Reality Index Example

Below are some real-world results for three C2 systems I am trading in a Scottrade account with 10-15 seconds delay between receiving an ITM signal and getting the trade entered. All trades signaled for each system were attempted with no exceptions over the periods listed.

For Bris I am trading varying quantities, but generally less than suggested. For Extreme-os I am trading exactly one half of the quantity signaled by C2 in every case. For OEX Trading I am (unfortunately as it has turned out so far) trading the full number of contracts suggested and suffered the whopping $24,200 loss on today’s closed trade. I have adjusted my numbers for Bris and Extreme-os upwards to match the numbers if I had traded the same C2 quantities, and I have also not included commissions in my numbers (to make an apples to apples comparison ). So my actual win/loss numbers are a little worse than below because of commissions.

All in all, fairly decent comparisons despite some trade mismatches due to missed limit orders either by me, or by C2. I have lost more, and made less, for each system relative to C2 as a result of the order mismatches, but am not doing all that differently in the big picture. Note that C2 combines same-day trades in the same symbol in their tables so the total number of trades doesn’t match up exactly, but this doesn’t affect net P/L numbers in the comparisons.

Including the big loss by OEX Trading today, and ignoring commissions, my net “C2 experience” so far would have been a loss of $2,547 if I had traded the C2 quantities. C2 shows a net profit of $8580. Hoping for better luck from OEX Trading as I have evidently managed to subscribe just in time for the worst trade the system has seen to date!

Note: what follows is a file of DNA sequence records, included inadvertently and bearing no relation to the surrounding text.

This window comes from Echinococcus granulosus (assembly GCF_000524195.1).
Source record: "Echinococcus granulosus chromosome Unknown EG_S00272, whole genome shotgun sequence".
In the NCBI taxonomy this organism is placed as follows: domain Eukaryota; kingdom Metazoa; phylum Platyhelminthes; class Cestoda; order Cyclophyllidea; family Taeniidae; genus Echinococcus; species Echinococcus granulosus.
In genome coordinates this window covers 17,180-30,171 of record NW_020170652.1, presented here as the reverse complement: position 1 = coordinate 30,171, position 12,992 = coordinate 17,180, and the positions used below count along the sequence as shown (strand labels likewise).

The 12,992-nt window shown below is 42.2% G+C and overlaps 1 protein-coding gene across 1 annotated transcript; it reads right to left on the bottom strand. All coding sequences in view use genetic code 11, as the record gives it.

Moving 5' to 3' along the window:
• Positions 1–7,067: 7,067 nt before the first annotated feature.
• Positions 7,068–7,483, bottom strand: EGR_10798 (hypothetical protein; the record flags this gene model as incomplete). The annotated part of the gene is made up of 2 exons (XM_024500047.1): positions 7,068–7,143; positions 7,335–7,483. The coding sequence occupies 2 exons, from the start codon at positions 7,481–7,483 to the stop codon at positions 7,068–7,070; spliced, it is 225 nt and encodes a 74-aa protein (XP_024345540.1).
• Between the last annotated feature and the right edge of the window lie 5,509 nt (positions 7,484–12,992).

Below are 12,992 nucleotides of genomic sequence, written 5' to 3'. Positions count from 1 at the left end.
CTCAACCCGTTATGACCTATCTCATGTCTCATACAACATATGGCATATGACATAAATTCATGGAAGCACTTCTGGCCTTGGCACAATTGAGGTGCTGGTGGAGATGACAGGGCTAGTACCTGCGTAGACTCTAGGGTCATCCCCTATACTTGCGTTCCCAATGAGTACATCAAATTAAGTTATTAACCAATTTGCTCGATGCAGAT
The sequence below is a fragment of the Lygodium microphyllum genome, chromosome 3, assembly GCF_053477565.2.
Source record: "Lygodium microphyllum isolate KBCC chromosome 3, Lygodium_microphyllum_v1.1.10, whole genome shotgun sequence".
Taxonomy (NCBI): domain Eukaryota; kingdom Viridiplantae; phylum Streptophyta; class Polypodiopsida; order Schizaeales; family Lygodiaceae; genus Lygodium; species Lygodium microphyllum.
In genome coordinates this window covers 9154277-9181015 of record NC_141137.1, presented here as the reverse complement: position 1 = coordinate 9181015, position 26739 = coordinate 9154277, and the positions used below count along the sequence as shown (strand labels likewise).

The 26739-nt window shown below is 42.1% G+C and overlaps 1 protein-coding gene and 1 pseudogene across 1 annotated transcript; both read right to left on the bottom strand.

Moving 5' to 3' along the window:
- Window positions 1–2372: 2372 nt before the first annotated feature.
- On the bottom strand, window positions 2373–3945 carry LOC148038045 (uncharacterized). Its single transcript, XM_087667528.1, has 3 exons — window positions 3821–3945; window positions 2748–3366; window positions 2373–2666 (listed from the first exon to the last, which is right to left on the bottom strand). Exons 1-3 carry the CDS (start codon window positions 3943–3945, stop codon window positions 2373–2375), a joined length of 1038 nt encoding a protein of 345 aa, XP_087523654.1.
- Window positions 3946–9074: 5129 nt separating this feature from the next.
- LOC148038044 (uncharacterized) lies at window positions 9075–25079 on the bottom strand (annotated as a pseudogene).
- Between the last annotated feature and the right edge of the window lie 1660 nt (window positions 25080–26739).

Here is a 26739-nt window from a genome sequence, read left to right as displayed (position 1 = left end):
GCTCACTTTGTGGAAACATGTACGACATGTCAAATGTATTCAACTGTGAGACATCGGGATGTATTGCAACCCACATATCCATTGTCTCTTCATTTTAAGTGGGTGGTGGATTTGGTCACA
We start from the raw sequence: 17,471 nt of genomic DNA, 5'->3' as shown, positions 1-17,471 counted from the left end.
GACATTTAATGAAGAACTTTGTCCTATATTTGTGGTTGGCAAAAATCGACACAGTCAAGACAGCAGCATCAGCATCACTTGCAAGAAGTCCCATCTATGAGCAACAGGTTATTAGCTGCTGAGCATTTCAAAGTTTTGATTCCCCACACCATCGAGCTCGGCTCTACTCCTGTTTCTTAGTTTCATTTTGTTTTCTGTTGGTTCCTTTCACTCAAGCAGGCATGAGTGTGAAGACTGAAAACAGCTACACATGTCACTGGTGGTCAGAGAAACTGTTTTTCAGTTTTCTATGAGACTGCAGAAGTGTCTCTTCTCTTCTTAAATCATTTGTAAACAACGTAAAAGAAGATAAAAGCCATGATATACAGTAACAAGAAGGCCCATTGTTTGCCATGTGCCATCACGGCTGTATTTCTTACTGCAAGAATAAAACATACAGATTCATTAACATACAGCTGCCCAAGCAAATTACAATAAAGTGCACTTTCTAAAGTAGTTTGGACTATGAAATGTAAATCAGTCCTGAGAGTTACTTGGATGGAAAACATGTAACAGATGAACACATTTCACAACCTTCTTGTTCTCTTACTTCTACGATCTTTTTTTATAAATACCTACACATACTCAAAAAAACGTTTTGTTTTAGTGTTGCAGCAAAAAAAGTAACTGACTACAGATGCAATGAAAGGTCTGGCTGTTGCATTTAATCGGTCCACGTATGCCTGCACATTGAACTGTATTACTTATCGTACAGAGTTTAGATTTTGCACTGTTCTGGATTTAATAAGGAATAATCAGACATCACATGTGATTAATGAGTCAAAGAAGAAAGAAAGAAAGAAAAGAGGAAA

System: Bris (started trading on 8/2/05)

My account: 7 closed trades, 5 W and 2 L.

Closed P/L: Profit, $20,956 ( 2 open with $8,000 loss)

C2 account: 7 closed trades, 7 W and 0 L.

Closed P/L: Profit, $28,000 (2 open with $7,500 loss)

System: Extreme-os (started trading on 8/15/05)

My account: 20 closed trades, 10 W and 10 L.

Closed P/L: Loss, ($1,378) (4 open with $1,691 loss)

C2 account: 22 closed trades, 14 W and 7 L, 1 even.

Closed P/L: Profit, $581 (4 open with $1,524 loss)

System: OEX Trading (started trading on 8/22/05)

My account: 8 closed trades, 3 W and 5 L.

Closed P/L: Loss, ($22,125), 0 open trades

C2 account: 4 closed trades, 3 W and 1 L.

Closed P/L: Loss, ($20,001), 0 open trades

In the case of OEX options, even though the option expires on Sep 05, it was closed today, probabably because its value dropped to half its original value. The reason: it is not in harmony with the broad market. Be warned that options traders are notoriously wrong at major market turning points (I predicted a market downturn on 08/16/05). Market Volatility Index (VIX) has accurately signalled major market turns and has perfect negative correlation with the major market. Seems like, Bris is still holding those losing positions and other systems like Extreme-os and CoinCollector which trades @ES are also holding long positions in a bull trap.

If you choose technically solid trading systems and apply them in harmony with the broad market, leverage can help boost profits, otherwise it will hurt.

Indeed the risk involved in options trading require specialized knowledge and expertise.

Trading in these specialty markets requires a vast amount of experience and knowledge in those specific areas.

Call options are generally more risky than the underlying stock on which they are based. See for eg., Cox and Rubinstein (1985) Options Markets (Englewood Cliffs, NJ: Prentice Hall). The stock returns are more predictable, hence there is greater value to be gained from investing in stocks for each level of risk aversion compared to options. Alternatively, the predictability in stock returns make stocks less risky, ceteris paribus, hence even a risk-averse investor will hold a larger fraction of his wealth in stocks in this case. However, unlike the geometric Brownian motion case, the optimal buy-and-hold portfolios do contain short positions in some options (puts), even for lower levels of risk aversion. For higher levels of risk aversion, the situation is reversed: the optimal buy-and-hold portfolios are net negative in options, but they do contain long positions in certain options.